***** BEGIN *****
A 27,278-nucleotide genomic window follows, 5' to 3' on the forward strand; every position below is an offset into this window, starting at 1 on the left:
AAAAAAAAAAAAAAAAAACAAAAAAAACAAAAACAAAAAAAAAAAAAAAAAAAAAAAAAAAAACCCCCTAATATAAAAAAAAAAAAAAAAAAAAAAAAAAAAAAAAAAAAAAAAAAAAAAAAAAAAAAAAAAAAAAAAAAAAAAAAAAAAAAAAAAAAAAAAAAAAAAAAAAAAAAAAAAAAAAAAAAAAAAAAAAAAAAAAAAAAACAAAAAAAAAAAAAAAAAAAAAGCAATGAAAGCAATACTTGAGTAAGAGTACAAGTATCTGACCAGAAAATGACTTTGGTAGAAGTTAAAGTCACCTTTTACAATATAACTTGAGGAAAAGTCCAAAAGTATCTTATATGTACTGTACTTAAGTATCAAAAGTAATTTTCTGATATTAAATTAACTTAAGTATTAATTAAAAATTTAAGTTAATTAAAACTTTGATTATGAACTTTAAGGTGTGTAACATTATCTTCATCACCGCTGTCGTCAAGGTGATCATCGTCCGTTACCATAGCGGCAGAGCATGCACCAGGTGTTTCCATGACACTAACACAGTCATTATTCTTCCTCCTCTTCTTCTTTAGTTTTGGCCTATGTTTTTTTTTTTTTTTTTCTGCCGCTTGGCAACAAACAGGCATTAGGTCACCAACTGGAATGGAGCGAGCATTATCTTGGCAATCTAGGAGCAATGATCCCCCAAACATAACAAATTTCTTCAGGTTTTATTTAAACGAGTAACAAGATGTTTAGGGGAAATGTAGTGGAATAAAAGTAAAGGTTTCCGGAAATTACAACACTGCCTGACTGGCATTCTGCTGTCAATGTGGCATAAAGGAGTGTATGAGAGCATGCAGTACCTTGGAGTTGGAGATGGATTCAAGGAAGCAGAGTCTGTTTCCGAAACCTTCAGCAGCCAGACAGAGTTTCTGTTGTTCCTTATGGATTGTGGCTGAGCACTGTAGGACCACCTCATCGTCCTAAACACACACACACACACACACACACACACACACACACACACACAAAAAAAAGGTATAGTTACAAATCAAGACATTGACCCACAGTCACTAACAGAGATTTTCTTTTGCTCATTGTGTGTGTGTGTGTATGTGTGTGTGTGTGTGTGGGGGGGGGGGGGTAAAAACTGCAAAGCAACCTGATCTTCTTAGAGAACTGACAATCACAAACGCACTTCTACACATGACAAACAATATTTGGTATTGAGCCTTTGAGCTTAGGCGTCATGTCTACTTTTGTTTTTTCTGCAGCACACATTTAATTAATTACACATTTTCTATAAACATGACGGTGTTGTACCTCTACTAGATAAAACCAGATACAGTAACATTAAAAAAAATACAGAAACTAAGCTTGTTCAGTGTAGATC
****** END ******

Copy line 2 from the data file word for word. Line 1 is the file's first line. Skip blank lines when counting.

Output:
AAAAAAAAAAAAAAAAAACAAAAAAAACAAAAACAAAAAAAAAAAAAAAAAAAAAAAAAAAAACCCCCTAATATAAAAAAAAAAAAAAAAAAAAAAAAAAAAAAAAAAAAAAAAAAAAAAAAAAAAAAAAAAAAAAAAAAAAAAAAAAAAAAAAAAAAAAAAAAAAAAAAAAAAAAAAAAAAAAAAAAAAAAAAAAAAAAAAAAAAACAAAAAAAAAAAAAAAAAAAAAGCAATGAAAGCAATACTTGAGTAAGAGTACAAGTATCTGACCAGAAAATGACTTTGGTAGAAGTTAAAGTCACCTTTTACAATATAACTTGAGGAAAAGTCCAAAAGTATCTTATATGTACTGTACTTAAGTATCAAAAGTAATTTTCTGATATTAAATTAACTTAAGTATTAATTAAAAATTTAAGTTAATTAAAACTTTGATTATGAACTTTAAGGTGTGTAACATTATCTTCATCACCGCTGTCGTCAAGGTGATCATCGTCCGTTACCATAGCGGCAGAGCATGCACCAGGTGTTTCCATGACACTAACACAGTCATTATTCTTCCTCCTCTTCTTCTTTAGTTTTGGCCTATGTTTTTTTTTTTTTTTTTCTGCCGCTTGGCAACAAACAGGCATTAGGTCACCAACTGGAATGGAGCGAGCATTATCTTGGCAATCTAGGAGCAATGATCCCCCAAACATAACAAATTTCTTCAGGTTTTATTTAAACGAGTAACAAGATGTTTAGGGGAAATGTAGTGGAATAAAAGTAAAGGTTTCCGGAAATTACAACACTGCCTGACTGGCATTCTGCTGTCAATGTGGCATAAAGGAGTGTATGAGAGCATGCAGTACCTTGGAGTTGGAGATGGATTCAAGGAAGCAGAGTCTGTTTCCGAAACCTTCAGCAGCCAGACAGAGTTTCTGTTGTTCCTTATGGATTGTGGCTGAGCACTGTAGGACCACCTCATCGTCCTAAACACACACACACACACACACACACACACACACACACACACACAAAAAAAAGGTATAGTTACAAATCAAGACATTGACCCACAGTCACTAACAGAGATTTTCTTTTGCTCATTGTGTGTGTGTGTGTATGTGTGTGTGTGTGTGTGGGGGGGGGGGGGTAAAAACTGCAAAGCAACCTGATCTTCTTAGAGAACTGACAATCACAAACGCACTTCTACACATGACAAACAATATTTGGTATTGAGCCTTTGAGCTTAGGCGTCATGTCTACTTTTGTTTTTTCTGCAGCACACATTTAATTAATTACACATTTTCTATAAACATGACGGTGTTGTACCTCTACTAGATAAAACCAGATACAGTAACATTAAAAAAAATACAGAAACTAAGCTTGTTCAGTGTAGATC